WILMINGTON – Who loves organic chemistry?
Dr. Sridhar Varadarajan’s students at UNC Wilmington do.
“The students flock to his courses and love his lectures,” writes one colleague. “This is the more remarkable as organic chemistry is usually among the courses most dreaded by the students at the outset.”
It’s one reason Varadarajan, an Associate Professor of Chemistry, was recognized with the 2016 UNC Board of Governors Award for Excellence in Teaching.
“Dr. Varadarajan has a gift for making complex teaching material understandable,” wrote one former student.
Varadarajan boils his approach down to one word: “Inspire! This single word has been my guiding principle for all that I do with students.”
“It is the goal that gets me excited at the beginning of each semester. It is the yardstick by which I evaluate my performance at the end of each semester: How many students did I inspire this semester? How many students did I convince to reach higher, and achieve more than they thought was possible?”
He inspires many. Every master’s graduate from his lab is either pursuing a PhD or working in the chemical and pharmaceutical industries. Most undergraduates who worked in the lab now work in the chemical industry or went on to medical, dental or pharmacy school. Two are teachers.
Surprisingly, teaching was not Varadarajan’s choice of career until his wife and post-doctoral advisors suggested he try it. After teaching one class at UNCW in 2003, “I knew that I had made the best decision of my career,” he said.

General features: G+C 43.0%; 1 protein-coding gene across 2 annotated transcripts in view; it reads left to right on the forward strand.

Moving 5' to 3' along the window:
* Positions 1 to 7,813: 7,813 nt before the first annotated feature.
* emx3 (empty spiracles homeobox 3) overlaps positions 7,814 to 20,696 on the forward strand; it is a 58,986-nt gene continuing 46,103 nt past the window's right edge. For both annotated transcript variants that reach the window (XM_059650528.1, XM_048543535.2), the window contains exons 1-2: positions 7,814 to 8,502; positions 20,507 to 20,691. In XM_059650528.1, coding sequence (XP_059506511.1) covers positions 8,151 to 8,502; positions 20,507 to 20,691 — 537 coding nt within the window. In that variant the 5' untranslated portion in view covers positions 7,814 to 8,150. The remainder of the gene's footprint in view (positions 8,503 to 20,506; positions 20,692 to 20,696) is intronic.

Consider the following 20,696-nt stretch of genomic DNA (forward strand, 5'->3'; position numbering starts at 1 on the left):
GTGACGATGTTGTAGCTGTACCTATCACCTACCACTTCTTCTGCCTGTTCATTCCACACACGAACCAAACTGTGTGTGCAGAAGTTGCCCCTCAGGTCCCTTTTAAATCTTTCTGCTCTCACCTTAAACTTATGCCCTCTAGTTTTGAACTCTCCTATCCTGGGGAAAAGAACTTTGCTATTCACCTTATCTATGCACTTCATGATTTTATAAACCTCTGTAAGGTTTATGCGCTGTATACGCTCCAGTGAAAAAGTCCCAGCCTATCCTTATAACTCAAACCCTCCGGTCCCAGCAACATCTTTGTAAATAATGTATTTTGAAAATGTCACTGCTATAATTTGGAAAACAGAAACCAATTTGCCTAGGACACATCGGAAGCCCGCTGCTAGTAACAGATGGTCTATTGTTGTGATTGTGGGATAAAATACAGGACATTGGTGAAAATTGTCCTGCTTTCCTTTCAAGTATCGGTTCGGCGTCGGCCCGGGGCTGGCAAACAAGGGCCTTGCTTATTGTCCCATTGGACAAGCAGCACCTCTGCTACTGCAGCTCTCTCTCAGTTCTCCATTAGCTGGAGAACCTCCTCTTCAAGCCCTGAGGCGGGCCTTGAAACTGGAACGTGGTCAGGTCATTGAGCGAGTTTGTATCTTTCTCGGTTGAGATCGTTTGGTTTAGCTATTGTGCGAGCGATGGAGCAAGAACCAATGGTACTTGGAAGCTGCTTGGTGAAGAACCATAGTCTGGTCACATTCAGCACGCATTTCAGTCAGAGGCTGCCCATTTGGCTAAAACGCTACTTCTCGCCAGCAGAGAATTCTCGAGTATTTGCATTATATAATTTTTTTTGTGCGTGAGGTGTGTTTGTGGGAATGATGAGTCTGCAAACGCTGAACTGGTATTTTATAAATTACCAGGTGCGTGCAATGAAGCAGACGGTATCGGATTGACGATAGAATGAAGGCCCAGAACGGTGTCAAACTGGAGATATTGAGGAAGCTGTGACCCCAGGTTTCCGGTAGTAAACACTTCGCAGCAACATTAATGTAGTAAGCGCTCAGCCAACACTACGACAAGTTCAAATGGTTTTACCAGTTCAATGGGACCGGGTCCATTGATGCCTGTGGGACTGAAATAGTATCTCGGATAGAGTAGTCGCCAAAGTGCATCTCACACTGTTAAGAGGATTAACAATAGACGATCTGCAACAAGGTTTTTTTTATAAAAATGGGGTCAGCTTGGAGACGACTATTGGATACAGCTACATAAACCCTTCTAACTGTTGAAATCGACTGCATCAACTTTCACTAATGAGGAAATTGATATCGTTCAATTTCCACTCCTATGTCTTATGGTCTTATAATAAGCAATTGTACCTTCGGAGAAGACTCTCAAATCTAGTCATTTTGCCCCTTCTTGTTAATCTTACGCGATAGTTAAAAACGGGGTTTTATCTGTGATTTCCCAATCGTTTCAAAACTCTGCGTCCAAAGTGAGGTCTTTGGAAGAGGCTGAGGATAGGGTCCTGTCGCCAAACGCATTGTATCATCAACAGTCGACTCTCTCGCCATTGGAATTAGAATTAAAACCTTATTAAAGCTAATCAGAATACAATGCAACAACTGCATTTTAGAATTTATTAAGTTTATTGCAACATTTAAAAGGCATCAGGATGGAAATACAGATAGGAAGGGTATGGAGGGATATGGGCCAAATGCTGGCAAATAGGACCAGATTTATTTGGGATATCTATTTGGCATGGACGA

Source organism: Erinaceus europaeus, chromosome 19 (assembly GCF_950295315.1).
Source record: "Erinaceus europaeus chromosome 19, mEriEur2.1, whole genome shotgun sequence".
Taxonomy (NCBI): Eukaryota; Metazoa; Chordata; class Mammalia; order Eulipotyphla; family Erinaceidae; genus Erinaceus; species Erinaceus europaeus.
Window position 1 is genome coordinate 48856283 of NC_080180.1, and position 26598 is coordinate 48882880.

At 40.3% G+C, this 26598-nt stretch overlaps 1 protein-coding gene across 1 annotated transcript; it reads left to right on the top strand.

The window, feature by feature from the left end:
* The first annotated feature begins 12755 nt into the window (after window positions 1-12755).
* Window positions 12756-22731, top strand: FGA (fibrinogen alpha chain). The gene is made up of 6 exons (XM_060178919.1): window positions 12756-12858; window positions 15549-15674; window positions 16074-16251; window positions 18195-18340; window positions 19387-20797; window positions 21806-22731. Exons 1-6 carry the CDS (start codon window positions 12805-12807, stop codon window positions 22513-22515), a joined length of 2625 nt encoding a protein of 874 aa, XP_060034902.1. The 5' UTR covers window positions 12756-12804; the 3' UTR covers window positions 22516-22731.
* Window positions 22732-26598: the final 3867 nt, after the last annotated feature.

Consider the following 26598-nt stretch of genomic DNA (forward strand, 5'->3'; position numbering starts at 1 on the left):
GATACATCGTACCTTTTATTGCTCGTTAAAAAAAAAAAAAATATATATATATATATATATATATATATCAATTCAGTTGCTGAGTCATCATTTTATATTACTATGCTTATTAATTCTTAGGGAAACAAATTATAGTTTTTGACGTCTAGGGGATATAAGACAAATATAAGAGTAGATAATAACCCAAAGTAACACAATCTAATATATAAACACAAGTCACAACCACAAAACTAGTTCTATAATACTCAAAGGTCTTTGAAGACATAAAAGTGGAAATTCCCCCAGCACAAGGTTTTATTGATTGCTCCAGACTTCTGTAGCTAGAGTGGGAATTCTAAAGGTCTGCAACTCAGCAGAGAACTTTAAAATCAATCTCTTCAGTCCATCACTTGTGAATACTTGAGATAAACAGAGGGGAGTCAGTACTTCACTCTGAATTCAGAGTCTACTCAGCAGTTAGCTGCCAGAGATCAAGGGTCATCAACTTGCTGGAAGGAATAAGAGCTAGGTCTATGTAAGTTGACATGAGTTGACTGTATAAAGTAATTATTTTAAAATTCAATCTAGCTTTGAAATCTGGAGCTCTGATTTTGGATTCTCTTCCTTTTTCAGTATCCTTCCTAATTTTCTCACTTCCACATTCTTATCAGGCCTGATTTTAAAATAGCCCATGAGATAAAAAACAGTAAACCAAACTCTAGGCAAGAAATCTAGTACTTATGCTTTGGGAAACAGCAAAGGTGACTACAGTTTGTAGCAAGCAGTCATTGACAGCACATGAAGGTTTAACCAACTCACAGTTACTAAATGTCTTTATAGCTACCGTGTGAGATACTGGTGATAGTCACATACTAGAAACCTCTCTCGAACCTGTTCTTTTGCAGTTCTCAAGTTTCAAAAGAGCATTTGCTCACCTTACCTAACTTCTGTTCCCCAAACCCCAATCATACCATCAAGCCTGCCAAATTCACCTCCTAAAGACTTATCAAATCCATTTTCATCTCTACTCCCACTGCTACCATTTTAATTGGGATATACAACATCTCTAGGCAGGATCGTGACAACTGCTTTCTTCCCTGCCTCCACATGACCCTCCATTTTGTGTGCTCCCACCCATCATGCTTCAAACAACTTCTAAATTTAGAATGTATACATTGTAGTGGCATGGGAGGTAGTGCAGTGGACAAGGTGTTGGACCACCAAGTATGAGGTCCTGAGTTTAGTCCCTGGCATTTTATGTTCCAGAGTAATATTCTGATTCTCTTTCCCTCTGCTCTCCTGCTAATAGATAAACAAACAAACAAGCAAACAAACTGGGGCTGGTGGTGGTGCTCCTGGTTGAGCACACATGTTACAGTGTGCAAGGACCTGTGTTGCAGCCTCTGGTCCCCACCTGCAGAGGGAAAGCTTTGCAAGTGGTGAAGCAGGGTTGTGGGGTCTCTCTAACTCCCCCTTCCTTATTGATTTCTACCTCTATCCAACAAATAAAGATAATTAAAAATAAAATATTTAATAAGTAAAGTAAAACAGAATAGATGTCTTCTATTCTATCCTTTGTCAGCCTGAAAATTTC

“My excitement and enthusiasm for my interactions with students has only grown over these years. I believe that I am making more of a difference now than I ever could have if I had followed my initial ambition to work in the pharmaceutical industry.”1
Not that he’s far from it. Varadarajan’s research focuses on creating compounds that bind to the DNA of specific cells to keep cancer cells from replicating, or to prevent diabetes by protecting insulin-producing cells in the pancreas.2
“The overall focus of the lab is the creation of molecules that will target and bind to the DNA of specific cancer cells,” wrote graduate student Kristen McReynolds. “It is believed that these molecules will form irreparable bonds with the cancer cell’s DNA. This will ultimately lead to the destruction of the cancer cells without having toxic effects on the healthy cells of the body.”3
The teaching award seems fitting to Varadarajan’s colleagues.
“I am thrilled, but not surprised, by this award for Dr. Varadarajan,” said Aswani Volety, dean of the UNCW College of Arts and Sciences.
“His passion for combining teaching and scholarship provides students with a tremendous experiential learning opportunity, a hallmark of the UNCW educational experience.”4